Has anyone noticed the following trading pattern lately?
Stock is dramatically bid up till about 1pm, regardless of how oil and ng are performing, then some selling takes it down to its open, then it's bid back up 1-1.5%, then it closes either modestly lower or higher after someone sells right at the close?
I ask only b/c I've noticed this pattern emerge quite frequently lately. Being someone with just enough capital to invest (rather than trade), I have this image of someone with more money than me taking advantage of the low float to make a couple hundred dollars here and there. I'm really started to get irritated by this holding pattern, especially considering the size of February's dividend.
Anyway, I'm probably just disgruntled, but I was just wondering if anybody else has noticed this.
I think the trader who's making the book for MTR is just very cautious and maybe a little greedy. the volume in very very low recently. I bought 700 shares on Tuesday mid morning and drove the price up 1.25. So look at the daily chart against volume and you'll see he (trader) is just really watching out for himself - as he should. More volume and the market will steady up.
I think it must be a combination of a cautious, perhaps greedy trader, and several investors who are just sick of the position. I recall seeing a sell order for 20,000 shares execute last week. If not for unhappy investors, I can't think what would cause MTR to drop 3.5% on a day like today with O&G at these levels.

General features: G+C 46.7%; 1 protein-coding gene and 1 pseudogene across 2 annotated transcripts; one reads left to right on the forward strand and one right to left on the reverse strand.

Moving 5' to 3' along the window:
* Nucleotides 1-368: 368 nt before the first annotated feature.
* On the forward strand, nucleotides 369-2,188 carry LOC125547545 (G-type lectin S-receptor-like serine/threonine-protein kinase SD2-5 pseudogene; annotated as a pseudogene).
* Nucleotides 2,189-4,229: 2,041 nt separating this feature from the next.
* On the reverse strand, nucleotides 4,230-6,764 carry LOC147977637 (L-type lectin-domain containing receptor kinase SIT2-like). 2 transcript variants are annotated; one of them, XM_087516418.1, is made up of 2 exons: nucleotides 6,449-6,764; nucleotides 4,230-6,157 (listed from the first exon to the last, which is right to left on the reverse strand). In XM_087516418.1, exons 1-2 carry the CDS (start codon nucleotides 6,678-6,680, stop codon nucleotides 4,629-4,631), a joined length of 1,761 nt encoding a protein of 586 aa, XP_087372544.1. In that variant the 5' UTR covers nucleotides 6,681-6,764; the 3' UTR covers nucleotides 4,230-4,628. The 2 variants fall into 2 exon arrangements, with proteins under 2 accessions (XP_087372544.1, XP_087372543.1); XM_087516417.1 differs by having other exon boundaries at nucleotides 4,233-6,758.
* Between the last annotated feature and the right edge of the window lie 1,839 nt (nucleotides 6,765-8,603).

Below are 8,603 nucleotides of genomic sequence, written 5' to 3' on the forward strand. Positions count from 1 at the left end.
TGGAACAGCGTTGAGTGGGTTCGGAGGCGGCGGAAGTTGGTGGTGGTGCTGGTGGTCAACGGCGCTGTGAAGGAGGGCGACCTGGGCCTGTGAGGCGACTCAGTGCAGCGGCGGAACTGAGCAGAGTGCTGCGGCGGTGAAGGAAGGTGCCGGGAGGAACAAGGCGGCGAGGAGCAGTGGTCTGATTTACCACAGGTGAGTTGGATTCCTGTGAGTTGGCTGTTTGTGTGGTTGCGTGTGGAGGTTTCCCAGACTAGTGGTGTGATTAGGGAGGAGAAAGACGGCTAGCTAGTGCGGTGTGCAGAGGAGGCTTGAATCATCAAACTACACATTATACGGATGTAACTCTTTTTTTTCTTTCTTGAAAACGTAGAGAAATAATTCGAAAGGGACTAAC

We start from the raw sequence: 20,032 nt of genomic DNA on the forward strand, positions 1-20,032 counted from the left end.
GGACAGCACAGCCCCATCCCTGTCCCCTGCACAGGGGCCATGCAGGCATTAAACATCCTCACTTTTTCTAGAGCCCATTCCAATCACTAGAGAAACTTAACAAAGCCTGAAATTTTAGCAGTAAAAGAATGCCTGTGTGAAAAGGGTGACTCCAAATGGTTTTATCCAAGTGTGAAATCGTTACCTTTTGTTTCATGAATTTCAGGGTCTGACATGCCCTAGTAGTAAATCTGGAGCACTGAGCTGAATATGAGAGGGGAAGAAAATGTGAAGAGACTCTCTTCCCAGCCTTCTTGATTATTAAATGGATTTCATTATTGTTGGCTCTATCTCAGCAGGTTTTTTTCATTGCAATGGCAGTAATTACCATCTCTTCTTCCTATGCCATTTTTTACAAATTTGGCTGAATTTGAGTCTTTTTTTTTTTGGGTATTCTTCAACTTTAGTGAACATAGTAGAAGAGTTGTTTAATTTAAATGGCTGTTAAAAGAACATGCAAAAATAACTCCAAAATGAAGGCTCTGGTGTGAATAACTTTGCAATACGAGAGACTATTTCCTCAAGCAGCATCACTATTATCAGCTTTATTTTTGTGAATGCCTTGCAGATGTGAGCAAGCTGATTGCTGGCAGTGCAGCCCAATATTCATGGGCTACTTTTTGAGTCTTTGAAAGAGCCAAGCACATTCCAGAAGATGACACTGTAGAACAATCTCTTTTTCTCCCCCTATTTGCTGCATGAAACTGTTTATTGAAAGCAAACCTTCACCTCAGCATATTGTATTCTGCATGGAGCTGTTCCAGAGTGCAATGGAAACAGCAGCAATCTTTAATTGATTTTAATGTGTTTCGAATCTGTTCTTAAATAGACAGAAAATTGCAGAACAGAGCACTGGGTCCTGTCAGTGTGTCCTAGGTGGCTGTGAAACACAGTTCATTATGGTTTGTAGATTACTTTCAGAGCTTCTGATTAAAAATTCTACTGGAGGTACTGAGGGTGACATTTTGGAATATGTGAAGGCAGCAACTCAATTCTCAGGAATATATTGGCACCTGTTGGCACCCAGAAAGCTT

You know, the same thing happened yesterday around the close (quote changed from 54.99 to 54.30). Fortunately, I made a point to track the volume closely (which isn't too hard to do with MTR)...Guess what happened: the price changed without any change in reported volume.
In fact, while Reuters and Schwab showed the closing price was 59.30, Yahoo and the Nasdaq dynamic website showed 54.99. I called Schwab to report the inconsistency. Obviously, they couldn't explain it, but I noticed today that Schwab had yesterday's close at 54.99 this morning.
Anyway, I definitely agree with you on the point that MTR's volatility is due largely if not exclusively to the low float. Unfortunately, it was just this liquidity--combined with the Amaranth effect on nat gas, combined with people acting like the drop in royalties to pay off the Pioneer settlement was new news--that pushed this thing down 15% last year.
Hopefully, distributions will keep up enough to compensate us for this inconvience (and hopefully, people won't get spooked come fall, when Pioneer pays of the rest of the settlement).